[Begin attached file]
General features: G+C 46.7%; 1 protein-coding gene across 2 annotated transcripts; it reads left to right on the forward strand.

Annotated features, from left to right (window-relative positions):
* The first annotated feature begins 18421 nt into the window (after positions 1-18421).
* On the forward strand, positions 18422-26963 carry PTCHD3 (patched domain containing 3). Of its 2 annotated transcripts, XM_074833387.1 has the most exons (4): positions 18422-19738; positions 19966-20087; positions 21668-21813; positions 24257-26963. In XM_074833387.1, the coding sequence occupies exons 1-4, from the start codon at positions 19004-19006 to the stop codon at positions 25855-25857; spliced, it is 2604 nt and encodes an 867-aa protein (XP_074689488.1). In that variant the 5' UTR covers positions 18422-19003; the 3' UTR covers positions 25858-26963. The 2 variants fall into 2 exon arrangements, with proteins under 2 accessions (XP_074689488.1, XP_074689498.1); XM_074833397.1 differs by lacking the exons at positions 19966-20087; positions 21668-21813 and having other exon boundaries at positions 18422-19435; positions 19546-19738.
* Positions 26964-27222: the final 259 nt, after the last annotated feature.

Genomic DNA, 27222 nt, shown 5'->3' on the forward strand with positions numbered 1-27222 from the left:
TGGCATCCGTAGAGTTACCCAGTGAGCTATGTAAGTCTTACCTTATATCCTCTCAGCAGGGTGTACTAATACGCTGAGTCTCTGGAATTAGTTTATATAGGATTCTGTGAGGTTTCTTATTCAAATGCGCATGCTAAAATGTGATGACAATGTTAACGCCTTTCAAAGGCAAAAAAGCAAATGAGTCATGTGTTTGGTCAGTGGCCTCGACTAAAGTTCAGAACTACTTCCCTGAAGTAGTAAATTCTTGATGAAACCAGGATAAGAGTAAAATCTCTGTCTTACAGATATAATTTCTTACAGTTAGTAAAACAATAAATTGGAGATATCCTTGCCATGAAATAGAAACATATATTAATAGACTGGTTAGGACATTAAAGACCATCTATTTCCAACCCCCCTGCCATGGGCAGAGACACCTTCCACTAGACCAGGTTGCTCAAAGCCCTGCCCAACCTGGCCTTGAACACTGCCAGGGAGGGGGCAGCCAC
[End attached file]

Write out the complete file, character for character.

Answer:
General features: G+C 46.7%; 1 protein-coding gene across 2 annotated transcripts; it reads left to right on the forward strand.

Annotated features, from left to right (window-relative positions):
* The first annotated feature begins 18421 nt into the window (after positions 1-18421).
* On the forward strand, positions 18422-26963 carry PTCHD3 (patched domain containing 3). Of its 2 annotated transcripts, XM_074833387.1 has the most exons (4): positions 18422-19738; positions 19966-20087; positions 21668-21813; positions 24257-26963. In XM_074833387.1, the coding sequence occupies exons 1-4, from the start codon at positions 19004-19006 to the stop codon at positions 25855-25857; spliced, it is 2604 nt and encodes an 867-aa protein (XP_074689488.1). In that variant the 5' UTR covers positions 18422-19003; the 3' UTR covers positions 25858-26963. The 2 variants fall into 2 exon arrangements, with proteins under 2 accessions (XP_074689488.1, XP_074689498.1); XM_074833397.1 differs by lacking the exons at positions 19966-20087; positions 21668-21813 and having other exon boundaries at positions 18422-19435; positions 19546-19738.
* Positions 26964-27222: the final 259 nt, after the last annotated feature.

Genomic DNA, 27222 nt, shown 5'->3' on the forward strand with positions numbered 1-27222 from the left:
TGGCATCCGTAGAGTTACCCAGTGAGCTATGTAAGTCTTACCTTATATCCTCTCAGCAGGGTGTACTAATACGCTGAGTCTCTGGAATTAGTTTATATAGGATTCTGTGAGGTTTCTTATTCAAATGCGCATGCTAAAATGTGATGACAATGTTAACGCCTTTCAAAGGCAAAAAAGCAAATGAGTCATGTGTTTGGTCAGTGGCCTCGACTAAAGTTCAGAACTACTTCCCTGAAGTAGTAAATTCTTGATGAAACCAGGATAAGAGTAAAATCTCTGTCTTACAGATATAATTTCTTACAGTTAGTAAAACAATAAATTGGAGATATCCTTGCCATGAAATAGAAACATATATTAATAGACTGGTTAGGACATTAAAGACCATCTATTTCCAACCCCCCTGCCATGGGCAGAGACACCTTCCACTAGACCAGGTTGCTCAAAGCCCTGCCCAACCTGGCCTTGAACACTGCCAGGGAGGGGGCAGCCAC